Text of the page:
Background: Effective communication at hospital discharge is necessary for an optimal transition and to avoid adverse events. We investigated the association of a language barrier with patient understanding of discharge instructions.
Methods: Spanish-speaking, Chinese-speaking, and English-speaking patients admitted to 2 urban hospitals between 2005 and 2008, comparing patient understanding of follow-up appointment type, and medication category and purpose between limited English-proficient (LEP) and English-proficient patients.
Results: Of the 308 patients, 203 were LEP. Rates of understanding were low overall for follow-up appointment type (56%) and the 3 medication outcomes (category 48%, purpose 55%, both 41%). In unadjusted analysis, LEP patients were less likely than English-proficient patients to know appointment type (50% vs. 66%; P=0.01), medication category (45% vs. 54%; P=0.05), and medication category and purpose combined (38% vs. 47%; P=0.04), but equally likely to know medication purpose alone. These results persisted in the adjusted models for medication outcomes: LEP patients had lower odds of understanding medication category (odds ratio 0.63; 95% confidence interval, 0.42–0.95); and category/purpose (odds ratio 0.59; 95% confidence interval, 0.39–0.89).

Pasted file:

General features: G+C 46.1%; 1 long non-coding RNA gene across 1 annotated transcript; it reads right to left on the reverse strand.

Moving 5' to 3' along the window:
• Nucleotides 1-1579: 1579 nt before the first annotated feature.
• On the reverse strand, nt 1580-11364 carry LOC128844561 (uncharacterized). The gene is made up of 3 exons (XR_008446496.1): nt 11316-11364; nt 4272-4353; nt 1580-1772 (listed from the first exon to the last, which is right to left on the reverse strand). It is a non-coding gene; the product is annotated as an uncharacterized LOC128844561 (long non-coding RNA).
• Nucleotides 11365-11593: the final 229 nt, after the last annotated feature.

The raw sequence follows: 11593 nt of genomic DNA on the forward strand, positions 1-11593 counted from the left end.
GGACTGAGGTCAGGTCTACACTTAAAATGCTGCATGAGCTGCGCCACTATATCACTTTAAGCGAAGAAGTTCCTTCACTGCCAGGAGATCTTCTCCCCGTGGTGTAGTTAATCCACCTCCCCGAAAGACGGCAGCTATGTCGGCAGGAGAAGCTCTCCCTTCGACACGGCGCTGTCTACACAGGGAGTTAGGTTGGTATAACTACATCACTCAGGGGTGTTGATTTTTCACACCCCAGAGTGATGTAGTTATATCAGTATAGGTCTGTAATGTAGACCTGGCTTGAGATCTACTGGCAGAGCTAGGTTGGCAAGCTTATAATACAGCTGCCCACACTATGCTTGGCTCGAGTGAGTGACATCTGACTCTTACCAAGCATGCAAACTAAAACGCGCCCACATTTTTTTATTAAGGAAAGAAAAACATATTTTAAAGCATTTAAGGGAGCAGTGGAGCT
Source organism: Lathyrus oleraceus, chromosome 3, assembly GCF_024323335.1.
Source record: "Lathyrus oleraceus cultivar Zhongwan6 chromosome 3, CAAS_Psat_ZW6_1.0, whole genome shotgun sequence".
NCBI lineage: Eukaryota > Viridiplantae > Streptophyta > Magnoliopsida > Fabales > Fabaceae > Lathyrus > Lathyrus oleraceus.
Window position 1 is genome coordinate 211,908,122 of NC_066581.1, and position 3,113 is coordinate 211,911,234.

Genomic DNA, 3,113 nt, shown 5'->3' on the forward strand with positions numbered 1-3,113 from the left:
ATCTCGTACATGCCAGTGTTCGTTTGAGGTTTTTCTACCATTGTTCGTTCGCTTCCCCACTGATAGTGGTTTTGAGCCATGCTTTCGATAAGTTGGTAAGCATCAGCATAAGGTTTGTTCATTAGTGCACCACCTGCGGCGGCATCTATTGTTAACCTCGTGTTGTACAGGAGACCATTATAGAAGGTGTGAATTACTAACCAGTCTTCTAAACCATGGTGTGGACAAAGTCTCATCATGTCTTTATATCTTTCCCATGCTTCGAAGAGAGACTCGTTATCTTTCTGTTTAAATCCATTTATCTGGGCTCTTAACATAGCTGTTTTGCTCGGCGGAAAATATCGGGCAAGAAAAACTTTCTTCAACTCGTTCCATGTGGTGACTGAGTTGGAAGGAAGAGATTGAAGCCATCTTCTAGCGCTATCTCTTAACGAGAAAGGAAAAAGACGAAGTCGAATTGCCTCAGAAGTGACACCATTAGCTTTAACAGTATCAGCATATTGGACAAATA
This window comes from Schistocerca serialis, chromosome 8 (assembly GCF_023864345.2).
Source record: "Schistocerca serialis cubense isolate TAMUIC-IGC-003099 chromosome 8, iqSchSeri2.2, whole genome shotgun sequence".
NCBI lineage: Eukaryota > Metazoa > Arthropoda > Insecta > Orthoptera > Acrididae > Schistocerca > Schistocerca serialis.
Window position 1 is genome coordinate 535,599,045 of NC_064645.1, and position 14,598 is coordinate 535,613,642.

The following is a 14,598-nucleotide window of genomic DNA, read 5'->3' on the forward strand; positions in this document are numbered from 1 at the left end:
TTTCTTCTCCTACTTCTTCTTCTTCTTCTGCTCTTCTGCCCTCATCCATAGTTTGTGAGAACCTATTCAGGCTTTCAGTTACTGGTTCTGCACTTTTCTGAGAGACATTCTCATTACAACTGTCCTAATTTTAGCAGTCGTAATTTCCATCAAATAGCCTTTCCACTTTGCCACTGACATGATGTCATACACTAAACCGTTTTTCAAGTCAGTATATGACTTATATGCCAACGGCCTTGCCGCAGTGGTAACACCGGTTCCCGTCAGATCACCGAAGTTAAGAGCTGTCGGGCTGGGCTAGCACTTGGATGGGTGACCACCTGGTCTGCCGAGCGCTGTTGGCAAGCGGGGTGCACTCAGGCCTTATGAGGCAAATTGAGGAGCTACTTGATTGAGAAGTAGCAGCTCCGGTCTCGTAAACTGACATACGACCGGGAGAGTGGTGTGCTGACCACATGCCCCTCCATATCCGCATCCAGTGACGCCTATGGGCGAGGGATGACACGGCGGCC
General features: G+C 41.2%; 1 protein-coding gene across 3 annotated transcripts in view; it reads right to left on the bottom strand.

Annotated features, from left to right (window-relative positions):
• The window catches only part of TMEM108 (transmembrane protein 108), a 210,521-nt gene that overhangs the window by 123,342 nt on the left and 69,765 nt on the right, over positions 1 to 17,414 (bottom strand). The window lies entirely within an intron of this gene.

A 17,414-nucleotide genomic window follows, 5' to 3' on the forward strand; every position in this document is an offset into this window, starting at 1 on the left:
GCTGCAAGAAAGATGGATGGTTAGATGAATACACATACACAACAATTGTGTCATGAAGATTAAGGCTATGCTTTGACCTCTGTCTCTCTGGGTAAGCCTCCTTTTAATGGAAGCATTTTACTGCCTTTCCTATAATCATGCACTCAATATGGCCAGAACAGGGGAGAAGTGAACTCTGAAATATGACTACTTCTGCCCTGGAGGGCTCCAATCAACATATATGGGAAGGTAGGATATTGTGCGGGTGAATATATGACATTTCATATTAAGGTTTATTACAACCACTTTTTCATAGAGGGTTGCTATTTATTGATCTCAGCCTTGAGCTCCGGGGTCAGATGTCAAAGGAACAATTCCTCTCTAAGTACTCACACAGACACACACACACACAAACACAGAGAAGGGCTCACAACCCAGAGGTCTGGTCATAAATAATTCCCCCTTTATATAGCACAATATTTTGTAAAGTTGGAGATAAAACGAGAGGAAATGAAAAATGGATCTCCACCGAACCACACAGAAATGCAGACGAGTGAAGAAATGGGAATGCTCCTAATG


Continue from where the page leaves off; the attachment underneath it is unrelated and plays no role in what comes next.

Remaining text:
Conclusions: Understanding of appointment type and medications after discharge was low, with LEP patients demonstrating worse understanding of medications. System interventions to improve communication at hospital discharge for all patients, and especially those with LEP, are needed.
*Department of Medicine, Medical Effectiveness Research Center for Diverse Populations, Division of General Internal Medicine
†Department of Medicine, Division of Hospital Medicine
‡Department of Medicine, Center for Vulnerable Populations at San Francisco General Hospital, Division of General Internal Medicine, University of California at San Francisco, San Francisco, CA
Supported by Grant no. 20061003 from The California Endowment, by Grant no. P30-AG15272 of the Resource Centers for Minority Aging Research program funded by the National Institute on Aging, National Institutes of Health, and by Agency for Healthcare Research and Quality K08 training award K08HS11416.
The authors declare no conflict of interest.
Reprints: Eliseo J. Pérez-Stable, MD, 3333 California Street, Box 0856, San Francisco, CA 94143-0856. E-mail: email@example.com.